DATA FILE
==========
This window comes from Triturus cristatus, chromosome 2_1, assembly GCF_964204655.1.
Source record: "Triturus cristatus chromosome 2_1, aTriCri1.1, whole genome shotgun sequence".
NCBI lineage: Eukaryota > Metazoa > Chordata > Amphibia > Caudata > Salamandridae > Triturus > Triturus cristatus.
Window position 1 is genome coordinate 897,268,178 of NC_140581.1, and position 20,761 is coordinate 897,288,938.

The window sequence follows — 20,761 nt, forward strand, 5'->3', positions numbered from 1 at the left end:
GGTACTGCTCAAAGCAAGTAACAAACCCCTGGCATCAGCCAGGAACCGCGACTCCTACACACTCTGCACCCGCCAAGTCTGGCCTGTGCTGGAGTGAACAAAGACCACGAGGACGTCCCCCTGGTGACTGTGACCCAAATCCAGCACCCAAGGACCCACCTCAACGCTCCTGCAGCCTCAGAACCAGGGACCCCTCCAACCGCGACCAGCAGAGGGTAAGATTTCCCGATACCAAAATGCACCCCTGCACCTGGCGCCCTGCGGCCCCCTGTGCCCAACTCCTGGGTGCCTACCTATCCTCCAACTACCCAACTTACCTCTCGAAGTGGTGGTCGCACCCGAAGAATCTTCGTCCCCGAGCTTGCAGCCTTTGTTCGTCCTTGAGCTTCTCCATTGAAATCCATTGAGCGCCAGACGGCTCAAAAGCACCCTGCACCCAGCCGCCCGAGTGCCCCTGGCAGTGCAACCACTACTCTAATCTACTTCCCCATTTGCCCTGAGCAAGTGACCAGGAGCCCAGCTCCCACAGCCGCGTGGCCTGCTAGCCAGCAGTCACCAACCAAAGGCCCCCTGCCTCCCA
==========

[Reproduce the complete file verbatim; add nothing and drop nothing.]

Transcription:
This window comes from Triturus cristatus, chromosome 2_1, assembly GCF_964204655.1.
Source record: "Triturus cristatus chromosome 2_1, aTriCri1.1, whole genome shotgun sequence".
NCBI lineage: Eukaryota > Metazoa > Chordata > Amphibia > Caudata > Salamandridae > Triturus > Triturus cristatus.
Window position 1 is genome coordinate 897,268,178 of NC_140581.1, and position 20,761 is coordinate 897,288,938.

The window sequence follows — 20,761 nt, forward strand, 5'->3', positions numbered from 1 at the left end:
GGTACTGCTCAAAGCAAGTAACAAACCCCTGGCATCAGCCAGGAACCGCGACTCCTACACACTCTGCACCCGCCAAGTCTGGCCTGTGCTGGAGTGAACAAAGACCACGAGGACGTCCCCCTGGTGACTGTGACCCAAATCCAGCACCCAAGGACCCACCTCAACGCTCCTGCAGCCTCAGAACCAGGGACCCCTCCAACCGCGACCAGCAGAGGGTAAGATTTCCCGATACCAAAATGCACCCCTGCACCTGGCGCCCTGCGGCCCCCTGTGCCCAACTCCTGGGTGCCTACCTATCCTCCAACTACCCAACTTACCTCTCGAAGTGGTGGTCGCACCCGAAGAATCTTCGTCCCCGAGCTTGCAGCCTTTGTTCGTCCTTGAGCTTCTCCATTGAAATCCATTGAGCGCCAGACGGCTCAAAAGCACCCTGCACCCAGCCGCCCGAGTGCCCCTGGCAGTGCAACCACTACTCTAATCTACTTCCCCATTTGCCCTGAGCAAGTGACCAGGAGCCCAGCTCCCACAGCCGCGTGGCCTGCTAGCCAGCAGTCACCAACCAAAGGCCCCCTGCCTCCCA